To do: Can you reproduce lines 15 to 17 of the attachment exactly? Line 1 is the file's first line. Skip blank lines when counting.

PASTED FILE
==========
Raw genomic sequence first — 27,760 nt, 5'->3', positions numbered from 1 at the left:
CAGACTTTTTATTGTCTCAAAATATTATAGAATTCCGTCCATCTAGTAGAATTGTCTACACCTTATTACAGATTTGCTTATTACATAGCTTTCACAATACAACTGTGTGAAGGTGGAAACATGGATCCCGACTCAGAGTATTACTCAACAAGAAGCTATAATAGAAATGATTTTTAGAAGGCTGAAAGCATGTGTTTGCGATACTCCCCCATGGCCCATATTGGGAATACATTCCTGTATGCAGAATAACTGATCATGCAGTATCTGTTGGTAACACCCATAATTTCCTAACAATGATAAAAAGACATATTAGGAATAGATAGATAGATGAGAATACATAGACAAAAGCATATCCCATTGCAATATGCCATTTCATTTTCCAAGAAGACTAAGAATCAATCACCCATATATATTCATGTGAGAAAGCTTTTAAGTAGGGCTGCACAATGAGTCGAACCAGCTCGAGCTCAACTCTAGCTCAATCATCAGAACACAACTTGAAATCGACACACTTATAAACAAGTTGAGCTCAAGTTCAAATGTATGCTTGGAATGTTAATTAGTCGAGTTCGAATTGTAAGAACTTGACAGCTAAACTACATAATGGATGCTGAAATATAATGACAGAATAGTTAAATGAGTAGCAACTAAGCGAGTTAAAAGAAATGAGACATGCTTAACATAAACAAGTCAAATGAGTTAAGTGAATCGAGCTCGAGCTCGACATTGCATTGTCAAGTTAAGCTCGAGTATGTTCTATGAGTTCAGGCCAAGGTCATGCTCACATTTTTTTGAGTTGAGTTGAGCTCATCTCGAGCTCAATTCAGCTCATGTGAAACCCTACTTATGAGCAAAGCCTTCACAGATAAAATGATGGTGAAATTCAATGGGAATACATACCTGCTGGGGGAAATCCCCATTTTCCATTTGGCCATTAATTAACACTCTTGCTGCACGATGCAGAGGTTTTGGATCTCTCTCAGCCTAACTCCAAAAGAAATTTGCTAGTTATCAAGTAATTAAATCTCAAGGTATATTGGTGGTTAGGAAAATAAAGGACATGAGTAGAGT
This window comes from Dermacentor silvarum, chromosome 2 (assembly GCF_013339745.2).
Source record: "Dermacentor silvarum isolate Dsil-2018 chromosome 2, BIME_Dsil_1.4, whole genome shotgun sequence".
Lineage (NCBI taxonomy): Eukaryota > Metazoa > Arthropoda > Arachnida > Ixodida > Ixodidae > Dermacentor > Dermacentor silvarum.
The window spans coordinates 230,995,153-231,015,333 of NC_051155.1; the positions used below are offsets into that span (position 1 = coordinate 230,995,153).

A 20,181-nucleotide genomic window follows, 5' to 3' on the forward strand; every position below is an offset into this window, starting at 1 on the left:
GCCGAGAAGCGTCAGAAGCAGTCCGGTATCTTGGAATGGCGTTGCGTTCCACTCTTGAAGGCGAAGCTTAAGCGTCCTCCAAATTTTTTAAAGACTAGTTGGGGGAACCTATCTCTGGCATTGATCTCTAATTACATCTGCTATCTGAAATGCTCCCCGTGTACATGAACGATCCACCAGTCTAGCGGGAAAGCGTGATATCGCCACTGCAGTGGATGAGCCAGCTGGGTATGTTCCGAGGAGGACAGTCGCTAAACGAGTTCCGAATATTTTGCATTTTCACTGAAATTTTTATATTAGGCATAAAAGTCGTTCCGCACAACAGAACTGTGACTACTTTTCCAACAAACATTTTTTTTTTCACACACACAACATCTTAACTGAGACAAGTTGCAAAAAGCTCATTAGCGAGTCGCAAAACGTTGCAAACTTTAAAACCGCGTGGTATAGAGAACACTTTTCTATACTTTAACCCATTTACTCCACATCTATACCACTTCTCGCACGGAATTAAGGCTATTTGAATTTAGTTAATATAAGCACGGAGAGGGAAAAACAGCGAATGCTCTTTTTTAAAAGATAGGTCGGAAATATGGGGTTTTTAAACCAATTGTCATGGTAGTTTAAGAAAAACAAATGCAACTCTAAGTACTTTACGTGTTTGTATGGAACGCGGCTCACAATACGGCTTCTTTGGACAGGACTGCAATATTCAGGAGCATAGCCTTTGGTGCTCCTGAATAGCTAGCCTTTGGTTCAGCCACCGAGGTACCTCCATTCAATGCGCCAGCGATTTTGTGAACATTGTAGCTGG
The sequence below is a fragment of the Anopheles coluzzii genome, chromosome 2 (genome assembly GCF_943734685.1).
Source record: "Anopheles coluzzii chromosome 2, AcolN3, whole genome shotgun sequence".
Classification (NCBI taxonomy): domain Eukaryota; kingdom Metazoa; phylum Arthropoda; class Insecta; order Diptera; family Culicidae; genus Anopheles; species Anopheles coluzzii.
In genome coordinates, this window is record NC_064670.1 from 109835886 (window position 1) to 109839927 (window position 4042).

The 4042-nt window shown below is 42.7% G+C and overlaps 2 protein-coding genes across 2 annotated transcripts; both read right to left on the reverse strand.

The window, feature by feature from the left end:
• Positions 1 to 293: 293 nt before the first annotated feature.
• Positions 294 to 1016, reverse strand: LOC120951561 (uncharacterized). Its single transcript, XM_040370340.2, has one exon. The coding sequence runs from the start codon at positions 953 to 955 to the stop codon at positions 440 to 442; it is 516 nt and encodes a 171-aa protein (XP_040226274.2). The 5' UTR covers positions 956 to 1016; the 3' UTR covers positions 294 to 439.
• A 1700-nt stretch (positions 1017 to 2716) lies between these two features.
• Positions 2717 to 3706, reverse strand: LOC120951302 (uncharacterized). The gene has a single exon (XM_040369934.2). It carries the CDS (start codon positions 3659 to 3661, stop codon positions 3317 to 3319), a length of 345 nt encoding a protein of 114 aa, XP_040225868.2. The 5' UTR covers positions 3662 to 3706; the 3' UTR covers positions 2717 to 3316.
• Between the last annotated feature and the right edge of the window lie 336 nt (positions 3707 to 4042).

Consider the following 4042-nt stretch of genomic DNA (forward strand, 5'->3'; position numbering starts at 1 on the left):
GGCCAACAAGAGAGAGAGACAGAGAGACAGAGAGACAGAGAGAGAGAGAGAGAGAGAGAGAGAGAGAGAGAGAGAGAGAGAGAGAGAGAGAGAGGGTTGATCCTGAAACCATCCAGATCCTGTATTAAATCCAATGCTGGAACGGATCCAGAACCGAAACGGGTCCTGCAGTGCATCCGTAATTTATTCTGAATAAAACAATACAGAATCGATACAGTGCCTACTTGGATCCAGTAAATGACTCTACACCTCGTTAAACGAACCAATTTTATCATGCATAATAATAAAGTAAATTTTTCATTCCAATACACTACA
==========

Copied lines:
• Positions 1 to 293: 293 nt before the first annotated feature.
• Positions 294 to 1016, reverse strand: LOC120951561 (uncharacterized). Its single transcript, XM_040370340.2, has one exon. The coding sequence runs from the start codon at positions 953 to 955 to the stop codon at positions 440 to 442; it is 516 nt and encodes a 171-aa protein (XP_040226274.2). The 5' UTR covers positions 956 to 1016; the 3' UTR covers positions 294 to 439.
• A 1700-nt stretch (positions 1017 to 2716) lies between these two features.